In North Korea, there is no public lighting, and people use very low wattage bulbs in their houses. The North Korean capital is as surreal by night as it is by day. Due to the fuel crisis there's hardly any traffic to be heard after dark, and nightlife is virtually non-existent. Only monuments are lit during local festivities. Every hour, on the hour, from 6 am to midnight, loudspeakers blast out a patriotic song. Tourists are totally forbidden from leaving their hotels to walk around town, even though Pyongyang is safe, that's the rule."
Young koreans hold up colored display cards to form a background image for a performance of North Korea's Mass Games on September 12, 2008. The Mass Games are designed to entertain or celebrate holidays, and place emphasis on group dynamics rather than individual prowess. This particular show's name is "Prosper the Motherland!", dedicated to the 60th Anniversary of the Democratic People's Republic of Korea, celebrated on September 9th.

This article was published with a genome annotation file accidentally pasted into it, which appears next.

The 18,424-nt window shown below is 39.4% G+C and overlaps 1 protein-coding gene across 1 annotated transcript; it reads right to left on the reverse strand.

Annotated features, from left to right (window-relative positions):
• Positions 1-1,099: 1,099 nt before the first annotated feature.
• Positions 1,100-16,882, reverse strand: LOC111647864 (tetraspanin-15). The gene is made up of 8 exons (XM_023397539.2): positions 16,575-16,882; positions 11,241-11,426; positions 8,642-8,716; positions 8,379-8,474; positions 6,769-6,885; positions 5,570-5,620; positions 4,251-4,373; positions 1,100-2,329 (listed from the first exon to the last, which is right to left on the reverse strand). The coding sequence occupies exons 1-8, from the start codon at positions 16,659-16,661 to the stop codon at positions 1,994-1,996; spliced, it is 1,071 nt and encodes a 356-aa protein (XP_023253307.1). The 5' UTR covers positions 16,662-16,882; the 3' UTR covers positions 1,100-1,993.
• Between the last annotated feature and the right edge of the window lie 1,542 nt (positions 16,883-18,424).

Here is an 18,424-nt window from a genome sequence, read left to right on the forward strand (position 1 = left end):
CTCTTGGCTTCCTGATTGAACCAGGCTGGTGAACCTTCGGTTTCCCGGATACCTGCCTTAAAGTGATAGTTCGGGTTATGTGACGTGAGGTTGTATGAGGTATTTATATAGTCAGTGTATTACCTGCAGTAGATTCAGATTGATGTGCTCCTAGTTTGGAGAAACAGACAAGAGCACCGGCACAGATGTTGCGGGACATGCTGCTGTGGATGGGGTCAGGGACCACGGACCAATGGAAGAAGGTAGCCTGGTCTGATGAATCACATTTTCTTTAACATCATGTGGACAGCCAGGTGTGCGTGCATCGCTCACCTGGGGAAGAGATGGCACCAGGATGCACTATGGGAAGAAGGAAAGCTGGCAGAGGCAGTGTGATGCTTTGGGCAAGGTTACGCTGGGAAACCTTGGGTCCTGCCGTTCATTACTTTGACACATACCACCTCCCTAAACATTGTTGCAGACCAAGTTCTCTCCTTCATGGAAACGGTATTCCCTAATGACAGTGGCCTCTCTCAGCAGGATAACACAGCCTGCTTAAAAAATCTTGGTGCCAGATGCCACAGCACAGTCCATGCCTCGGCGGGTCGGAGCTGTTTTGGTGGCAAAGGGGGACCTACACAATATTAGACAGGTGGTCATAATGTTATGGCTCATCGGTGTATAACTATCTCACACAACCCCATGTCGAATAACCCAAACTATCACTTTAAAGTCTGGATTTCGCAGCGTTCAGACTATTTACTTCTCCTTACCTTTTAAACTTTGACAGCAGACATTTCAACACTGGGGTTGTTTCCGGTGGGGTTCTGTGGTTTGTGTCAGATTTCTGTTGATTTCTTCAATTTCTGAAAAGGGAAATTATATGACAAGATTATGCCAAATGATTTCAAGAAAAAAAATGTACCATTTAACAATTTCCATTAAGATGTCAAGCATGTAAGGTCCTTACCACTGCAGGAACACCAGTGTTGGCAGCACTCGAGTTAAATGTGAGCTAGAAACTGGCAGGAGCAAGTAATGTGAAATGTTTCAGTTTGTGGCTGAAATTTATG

A North Korean propaganda village is seen from the Yeolsoe Observatory in the southern limited line in Yeoncheon, South Korea, about 62 km (39 miles) north of Seoul August 27, 2008.
A North Korean man paddles his boat along the banks of the Yalu River in front of one of the the destroyed bridges that once linked China and North Korea, near the town of Qing Cheng, located around 50 kilometres north of the Chinese border city of Dandong September 12, 2008.
A female soldier walks on a road in the countryside. Photographer Eric Lafforgue: "I do not know where they go, I do not know what they do, but when you're in the countryside, you see many soldiers walking... far from anything."
Apartment houses in North Korea are seen across the demilitarized zone (DMZ) between the two Koreas from Kimpo city, north of Seoul, South Korea, Wednesday, Sept. 10, 2008.
Thread: North Korea (High Res Pics)